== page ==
VAIL — From big-box stores to hotels to coffee shops, just about any place open to the public has security or surveillance cameras. The number of cameras in Vail may spread in the next year or so.
Among the new items proposed in Vail’s 2014 budget is roughly $120,000 for about 24 new surveillance cameras — with 15 or so in Vail Village and another nine in Lionshead.
Vail Police Commander Craig Bettis said the request would fill a public-safety need for both current events and the 2015 World Alpine Ski Championships. Some current events can draw as many as 30,000 people to parts of Vail Village, and Bettis said as many as 150,000 people could come into the village during the course of the championships.
The reason Vail police want the cameras is one-word simple: Boston.
“Boston was a game-changer,” Bettis said of the April 15 terror attack near the finish area of the Boston Marathon. While big open-air areas are harder to secure than arenas and stadiums, cameras in strategic spots in Boston helped authorities identify bombing suspects within hours, Bettis said.
“Cameras are a real force multiplier,” he said. “Without cameras, it could have been weeks or months before suspects were identified.”
Bettis said “there are no privacy issues” with the proposed camera locations, all of which would overlook public spots.
Bettis said the cameras would be watched in real time during big events. Most of the time, though, the cameras would be set to a wide-angle view watching and recording without being monitored by humans. People in the town’s dispatch center would be able to watch live images and be able to zoom and move the cameras if an emergency call came in.
Bettis used the example of a bar fight that spilled out into the street. Dispatchers could have real-time views of incidents and send an appropriate number of officers to respond.
While cameras in Vail Village and Lionshead would be new, they’re old news in many other parts of town.
Mike Rose manages Vail’s bus system and parking structures. He said there are several cameras in the structures — at the entry and exit gates, at the transportation center where buses and taxis park and in the elevators. But there aren’t cameras in the parking areas — too many would be needed to cover all that territory.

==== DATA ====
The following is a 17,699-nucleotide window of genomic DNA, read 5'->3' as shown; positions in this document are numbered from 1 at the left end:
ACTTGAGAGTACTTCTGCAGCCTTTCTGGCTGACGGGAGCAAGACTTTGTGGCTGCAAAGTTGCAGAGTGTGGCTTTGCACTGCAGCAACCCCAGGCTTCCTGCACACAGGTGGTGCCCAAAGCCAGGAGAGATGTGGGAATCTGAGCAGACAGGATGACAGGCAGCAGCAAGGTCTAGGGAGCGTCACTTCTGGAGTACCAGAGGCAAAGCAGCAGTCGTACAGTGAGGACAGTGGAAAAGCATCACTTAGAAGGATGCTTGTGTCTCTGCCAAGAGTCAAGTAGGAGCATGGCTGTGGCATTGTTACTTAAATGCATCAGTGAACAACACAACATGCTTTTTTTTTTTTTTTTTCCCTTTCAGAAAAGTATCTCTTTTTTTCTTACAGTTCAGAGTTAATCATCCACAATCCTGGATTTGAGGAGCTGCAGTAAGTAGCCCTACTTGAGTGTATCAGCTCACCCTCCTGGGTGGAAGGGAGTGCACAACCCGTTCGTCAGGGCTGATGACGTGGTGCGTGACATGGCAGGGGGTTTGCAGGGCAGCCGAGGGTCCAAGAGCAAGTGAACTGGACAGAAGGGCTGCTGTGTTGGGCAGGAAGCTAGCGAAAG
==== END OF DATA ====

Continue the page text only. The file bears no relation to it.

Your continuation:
The cameras aren’t intended to reduce crime, Rose said, but do provide a way to get a better idea of what’s going on in and around the structures.
Cameras are also helpful at the Eagle County Regional Airport. Greg Phillips, county aviation director, said he couldn’t give too many details about the number or precise location of cameras, but he said there are “quite a few” in and just outside the passenger terminal.
Cameras in the terminal help when there are conflicts between passengers, or between passengers and airport employees, Phillips said.
“We can use (video) to help us understand what really happened,” Phillips said.
Back in Vail, Tivoli Lodge owner Bob Lazier joked that he’d appreciate more cameras in the village so he could keep better track of the family dog.
On a more serious note, Lazier said he thinks cameras in public places are valuable tools.
“I’m not sure we wouldn’t be negligent if we didn’t have them — if we use them with integrity,” Lazier said. “It’s a tool they really need in the toolbox.”
Lazier added that there are numerous surveillance cameras in the public areas of the Tivoli.
“We could be negligent if we didn’t have them,” he said.
The Loaded Joe’s locations in Vail and Avon also have cameras inside, and company co-owner Kent Beidel said he doesn’t really think about whether or not he’s on camera in public places — “I’ve got nothing to hide,” he said.
Beidel said there’s a “very reasonable” argument for surveillance cameras in public places. “It sounds like the best use is what (police) are pitching,” he said.
And safety is at the core of the pitch for cameras in the resort villages.
“There’s an expectation from the public that they’re in a safe environment,” Bettis said. “We need to do a better job (with security). Nothing is not a target any more.”